• Drs Julian Thompson and Mark Byers reassured us on a variety of safety issues at major incidents. It seems the risk to rescuers from secondary bombs at scene is low. Very few terrorist attacks world wide, ever, have had secondary devices so rescuers should be reassured (a bit). Greatest risk to the rescuer, like always, are the silly simple things that are a risk every day, like tripping over your own feet! With reference to chemical incidents, simple PPE seems to be sufficient for the vast majority of incidents, even fairly significant chemical ones, all this mucking about in full air tight suits is probably pointless and means patients cant be treated (at all). This led to the debate of how much risk should we, as rescue staff, accept? Clearly there are no absolute answers but minimising all risk to the rescuer is often at conflict with your ability to rescue. Where the balance should lie is a matter for organisations and individuals I guess.
  • Sir Prof Keith Porter also gave us an update on the future of Prehospital emergency medicine as a recognised medical specialty. As those in the know, know, the specialty has been recognised by the GMC and the first draft of trainees are currently in post. More deaneries will be following suit soon to begin training but it is likely to take some time to build up large numbers of trained specialists. Importantly for those of us who already have completed our training there will be an option to sub specialise in PHEM but it will involve undertaking the FIMC exam. Great, more exams – see you there.

 

Day 3 – Major trauma
The focus of day 3 was that of damage control. Damage control surgery and damage control resucitation. We had indepth discussions about how to manage pelvic trauma and some of the finer points of trauma resuscitation.

Specific points raised were:

  • Pelvic binders are great and can replace an ex fix if the abdomen needs opening to fix a spleen for example.
  • You can catheterise patients with pelvic fractures (one gentle try).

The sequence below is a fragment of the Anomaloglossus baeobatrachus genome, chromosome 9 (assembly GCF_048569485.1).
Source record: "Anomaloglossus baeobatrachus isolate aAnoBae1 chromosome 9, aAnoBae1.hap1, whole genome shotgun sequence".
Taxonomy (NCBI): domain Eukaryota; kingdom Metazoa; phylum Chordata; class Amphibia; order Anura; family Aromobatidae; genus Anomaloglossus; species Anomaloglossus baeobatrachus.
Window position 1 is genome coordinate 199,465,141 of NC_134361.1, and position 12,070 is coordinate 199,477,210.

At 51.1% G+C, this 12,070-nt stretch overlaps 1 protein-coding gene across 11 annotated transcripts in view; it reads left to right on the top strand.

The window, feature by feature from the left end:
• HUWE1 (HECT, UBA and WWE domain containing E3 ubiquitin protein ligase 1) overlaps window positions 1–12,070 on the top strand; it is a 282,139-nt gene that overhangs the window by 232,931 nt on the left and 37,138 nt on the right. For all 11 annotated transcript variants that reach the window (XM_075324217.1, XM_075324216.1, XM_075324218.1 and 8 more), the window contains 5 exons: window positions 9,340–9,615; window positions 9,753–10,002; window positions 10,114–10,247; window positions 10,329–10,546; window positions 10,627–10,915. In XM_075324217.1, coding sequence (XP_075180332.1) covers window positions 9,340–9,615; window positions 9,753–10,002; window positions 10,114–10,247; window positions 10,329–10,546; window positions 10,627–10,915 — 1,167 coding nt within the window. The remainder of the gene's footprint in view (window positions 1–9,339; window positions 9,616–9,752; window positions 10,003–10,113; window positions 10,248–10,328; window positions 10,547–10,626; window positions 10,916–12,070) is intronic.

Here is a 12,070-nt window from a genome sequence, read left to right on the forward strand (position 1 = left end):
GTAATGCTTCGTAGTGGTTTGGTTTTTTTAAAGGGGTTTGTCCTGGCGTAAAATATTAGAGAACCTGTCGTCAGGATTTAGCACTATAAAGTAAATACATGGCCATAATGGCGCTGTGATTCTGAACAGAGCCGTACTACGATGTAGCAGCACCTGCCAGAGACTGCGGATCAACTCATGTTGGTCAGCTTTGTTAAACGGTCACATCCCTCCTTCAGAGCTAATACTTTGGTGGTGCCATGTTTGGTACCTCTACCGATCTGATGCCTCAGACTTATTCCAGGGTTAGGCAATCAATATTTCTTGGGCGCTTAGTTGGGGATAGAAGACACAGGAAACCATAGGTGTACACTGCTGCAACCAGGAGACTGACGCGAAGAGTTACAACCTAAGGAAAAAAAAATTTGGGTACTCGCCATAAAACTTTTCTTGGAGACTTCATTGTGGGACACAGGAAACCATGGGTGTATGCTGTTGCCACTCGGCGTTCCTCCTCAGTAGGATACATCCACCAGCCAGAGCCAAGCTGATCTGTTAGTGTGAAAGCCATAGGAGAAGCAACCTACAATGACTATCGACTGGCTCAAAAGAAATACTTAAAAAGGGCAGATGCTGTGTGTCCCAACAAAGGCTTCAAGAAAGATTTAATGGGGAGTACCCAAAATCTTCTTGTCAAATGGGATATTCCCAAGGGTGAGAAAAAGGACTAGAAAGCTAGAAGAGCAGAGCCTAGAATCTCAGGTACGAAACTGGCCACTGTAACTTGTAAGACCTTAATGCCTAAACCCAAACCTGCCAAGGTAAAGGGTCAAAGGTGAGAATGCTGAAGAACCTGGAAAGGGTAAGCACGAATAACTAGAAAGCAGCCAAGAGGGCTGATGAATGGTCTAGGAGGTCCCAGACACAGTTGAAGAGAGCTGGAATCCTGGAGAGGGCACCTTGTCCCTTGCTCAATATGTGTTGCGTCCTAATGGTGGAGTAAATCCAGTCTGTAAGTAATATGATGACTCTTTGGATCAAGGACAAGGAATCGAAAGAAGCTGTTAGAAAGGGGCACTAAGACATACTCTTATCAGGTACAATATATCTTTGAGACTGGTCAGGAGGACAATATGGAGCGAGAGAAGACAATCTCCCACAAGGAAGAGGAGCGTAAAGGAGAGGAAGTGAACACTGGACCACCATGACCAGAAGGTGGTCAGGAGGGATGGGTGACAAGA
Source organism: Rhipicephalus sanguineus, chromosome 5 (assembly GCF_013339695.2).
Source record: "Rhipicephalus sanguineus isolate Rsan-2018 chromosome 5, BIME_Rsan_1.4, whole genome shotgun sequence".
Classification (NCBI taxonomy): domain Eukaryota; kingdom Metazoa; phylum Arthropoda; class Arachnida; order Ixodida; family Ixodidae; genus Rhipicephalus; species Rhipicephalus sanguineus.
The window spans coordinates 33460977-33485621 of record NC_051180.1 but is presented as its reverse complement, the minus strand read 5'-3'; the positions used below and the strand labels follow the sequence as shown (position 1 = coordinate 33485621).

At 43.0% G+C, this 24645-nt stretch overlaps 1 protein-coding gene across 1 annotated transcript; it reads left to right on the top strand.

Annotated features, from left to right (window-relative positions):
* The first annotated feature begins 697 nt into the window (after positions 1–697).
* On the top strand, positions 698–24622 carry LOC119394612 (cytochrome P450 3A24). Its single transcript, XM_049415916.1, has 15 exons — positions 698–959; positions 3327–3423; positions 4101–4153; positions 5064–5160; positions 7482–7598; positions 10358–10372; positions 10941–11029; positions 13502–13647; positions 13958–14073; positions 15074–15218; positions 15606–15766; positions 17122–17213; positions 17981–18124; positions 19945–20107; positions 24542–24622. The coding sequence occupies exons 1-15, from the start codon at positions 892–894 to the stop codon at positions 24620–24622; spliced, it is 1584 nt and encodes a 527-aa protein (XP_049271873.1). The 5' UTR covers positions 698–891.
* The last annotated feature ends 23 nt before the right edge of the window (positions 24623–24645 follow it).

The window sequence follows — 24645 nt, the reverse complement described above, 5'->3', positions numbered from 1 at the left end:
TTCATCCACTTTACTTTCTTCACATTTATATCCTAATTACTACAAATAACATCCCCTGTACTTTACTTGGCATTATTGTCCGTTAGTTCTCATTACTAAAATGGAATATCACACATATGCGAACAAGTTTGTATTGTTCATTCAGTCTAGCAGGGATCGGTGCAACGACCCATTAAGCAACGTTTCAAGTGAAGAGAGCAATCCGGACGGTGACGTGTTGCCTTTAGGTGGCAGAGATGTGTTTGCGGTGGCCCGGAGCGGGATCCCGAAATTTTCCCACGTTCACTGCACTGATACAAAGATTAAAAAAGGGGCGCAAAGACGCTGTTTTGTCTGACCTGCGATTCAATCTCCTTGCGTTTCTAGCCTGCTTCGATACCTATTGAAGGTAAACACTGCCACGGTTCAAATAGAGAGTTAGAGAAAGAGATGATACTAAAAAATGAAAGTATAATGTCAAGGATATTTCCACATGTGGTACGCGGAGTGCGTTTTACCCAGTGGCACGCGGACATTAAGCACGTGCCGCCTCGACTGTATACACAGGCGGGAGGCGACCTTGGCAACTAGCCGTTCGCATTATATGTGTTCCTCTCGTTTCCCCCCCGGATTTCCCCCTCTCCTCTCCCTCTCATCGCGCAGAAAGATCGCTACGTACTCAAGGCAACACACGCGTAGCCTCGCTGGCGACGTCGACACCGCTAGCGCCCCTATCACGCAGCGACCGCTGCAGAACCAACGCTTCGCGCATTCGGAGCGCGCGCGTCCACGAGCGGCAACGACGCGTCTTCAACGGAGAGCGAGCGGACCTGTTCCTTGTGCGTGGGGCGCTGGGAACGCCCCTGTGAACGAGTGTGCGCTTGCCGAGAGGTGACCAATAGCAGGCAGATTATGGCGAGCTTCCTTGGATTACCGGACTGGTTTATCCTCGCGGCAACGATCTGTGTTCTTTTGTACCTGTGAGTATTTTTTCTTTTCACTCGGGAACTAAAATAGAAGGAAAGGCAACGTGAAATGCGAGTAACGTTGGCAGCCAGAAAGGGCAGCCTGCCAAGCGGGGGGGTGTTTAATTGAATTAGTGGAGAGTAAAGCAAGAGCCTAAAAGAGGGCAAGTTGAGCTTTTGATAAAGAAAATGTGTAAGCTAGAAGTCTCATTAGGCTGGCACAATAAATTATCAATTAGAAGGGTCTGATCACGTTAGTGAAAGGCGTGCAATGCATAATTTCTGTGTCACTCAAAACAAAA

• Most pelvic bleeds are venous which is why surgeons who can pack a pelvis is better than a radiologist who can mainly only treat arterial bleeds.
  • Coagulopathy in trauma is not DIC and is probably caused by peripheral hypoperfusion.
  • All the standard clotting tests that we use (INR etc) are useless and take too long to do. ROTEM or TEG is much better but still not perfect.

Also, as I am sure will please many – pressure isn’t flow so dont use pressors in trauma!

 

 

Chris Hill is an emergency and prehospital care physician based in the United Kingdom

Head injury was not predictive for cervical spine injury

Two papers examining the same massive European trauma dataset identify risk factors for spinal injury. The first examined all spinal injury(1), and the most recent focuses on cervical injury(2). Male gender, decreased GCS, falls > 2m, sports injuries, and road traffic collisions were predictors of any fracture/dislocation or cord injury. Head injury was not an independent risk factor, contrary to much popular teaching. I’ve summarised the two papers’ findings in this table. The odds ratios are reported in the abstracts.

Download Keynote presentation slide (for Mac)

1. Epidemiology and predictors of spinal injury in adult major trauma patients: European cohort study
Eur Spine J. 2011 Dec;20(12):2174-80. Free full text